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About the League

About the League
The League is an international organization dedicated to catalyzing the community college movement. We host conferences and institutes, develop Web resources, conduct research, produce publications, provide services, and lead projects and initiatives with our member colleges, corporate partners, and other agencies in our continuing efforts to make a positive difference for students and communities.


A Thumbnail Sketch of the League

Since 1968, the League has been making a difference in community college education and in the lives of millions of educators and students. This thumbnail sketch captures highlights of the League’s thirty-seven years of accomplishments and contributions and offers a glimpse into why Change magazine calls the League the "most dynamic organization in the community college world."

The League is the only major international organization specifically committed to improving community colleges through innovation,  experimentation, and institutional transformation.

CEOs from some of the most influential, resourceful, and dynamic community colleges and districts in the world comprise the League's board of directors. These community colleges are joined by more than 800 institutions that are members of the League's Alliance. The League—with this core of powerful and innovative community colleges—serves nationally and internationally as a catalyst, project incubator, and experimental laboratory for community colleges around the world. Recent recognition of the League's accomplishments includes the following:

  • In 1993, the Council for the Advancement and Support of Education (CASE) recognized the League for Distinguished International Service to Education—the only time in the Council's 40-year history this award has been granted to a community college organization.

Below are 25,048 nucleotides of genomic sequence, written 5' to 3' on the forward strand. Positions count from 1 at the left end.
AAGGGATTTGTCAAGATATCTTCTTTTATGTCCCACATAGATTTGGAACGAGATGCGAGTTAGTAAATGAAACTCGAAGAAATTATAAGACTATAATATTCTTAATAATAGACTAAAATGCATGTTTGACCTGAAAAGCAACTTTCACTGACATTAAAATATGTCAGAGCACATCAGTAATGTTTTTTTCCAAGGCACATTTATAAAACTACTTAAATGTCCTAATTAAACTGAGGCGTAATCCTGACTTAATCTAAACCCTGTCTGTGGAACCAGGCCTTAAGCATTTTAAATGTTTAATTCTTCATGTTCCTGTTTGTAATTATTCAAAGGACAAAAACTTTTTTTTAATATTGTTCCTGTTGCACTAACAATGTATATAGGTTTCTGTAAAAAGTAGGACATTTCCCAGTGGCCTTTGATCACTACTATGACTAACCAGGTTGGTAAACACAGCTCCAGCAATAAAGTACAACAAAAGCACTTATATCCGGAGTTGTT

• In celebration of the League's 30th anniversary, the W. K. Kellogg Foundation , Fund for the Improvement of Postsecondary Education (FIPSE), The College Board , Educational Testing Service (ETS), and American College Testing (ACT) presented awards to the League for outstanding leadership in community college education.
  • In 1998, Change magazine recognized the League as the "most dynamic organization in the community college world."

In the late 1960s and early 1970s, the League provided leadership to developing institutions at a crucial time when community colleges were being founded at the rate of one per week. Sample activities during this time period include the following:

The League is the leading community college organization in the application of information technology to improve teaching and learning, student services, and institutional management. Examples of activities and accomplishments in these areas include the following:

  • STEMtech is an interactive learning experience with a strong focus on STEM disciplines – science, technology, engineering, mathematics – in general education and workforce training and in technology use across the institution. In addition, STEMtech continues the 25-year legacy of the Conference on Information Technology (CIT) and its predecessors as the fall "tech" conference: the place to explore the intelligent application of information technology in community and technical colleges.
  • In 1997, the League founded the Technology and Learning Community (TLC) - an asynchronous, Web-based learning community supported by Compaq, Microsoft, and  TechnoMarketing and recognized by The Chronicle of Higher Education as an example of the ability of technology to enable powerful sharing among educators.
  • Over the last 32 years, the League has worked with major information technology-related corporations to develop more than $30 million worth of projects funded by such companies as Microsoft, Compaq, IBM, Lotus, Apple, The College Board, Digital Equipment Corporation, and AT&T.
  • In a unique public-private partnership with the Stevens Institute of Technology, Channel Thirteen/WNET (NY), and Educational Testing Service, the League is helping to coordinate a million-dollar national demonstration Internet-in-Education project funded by the U.S. Department of Education in which community colleges serve as conduits to train K-12 teachers in integrating Internet technologies into their curricula.
  • Both the IBM Corporation (1993 and 1998) and Compaq Computer Corporation (1998) have recognized the League with awards for influencing and advancing information technology use in higher education.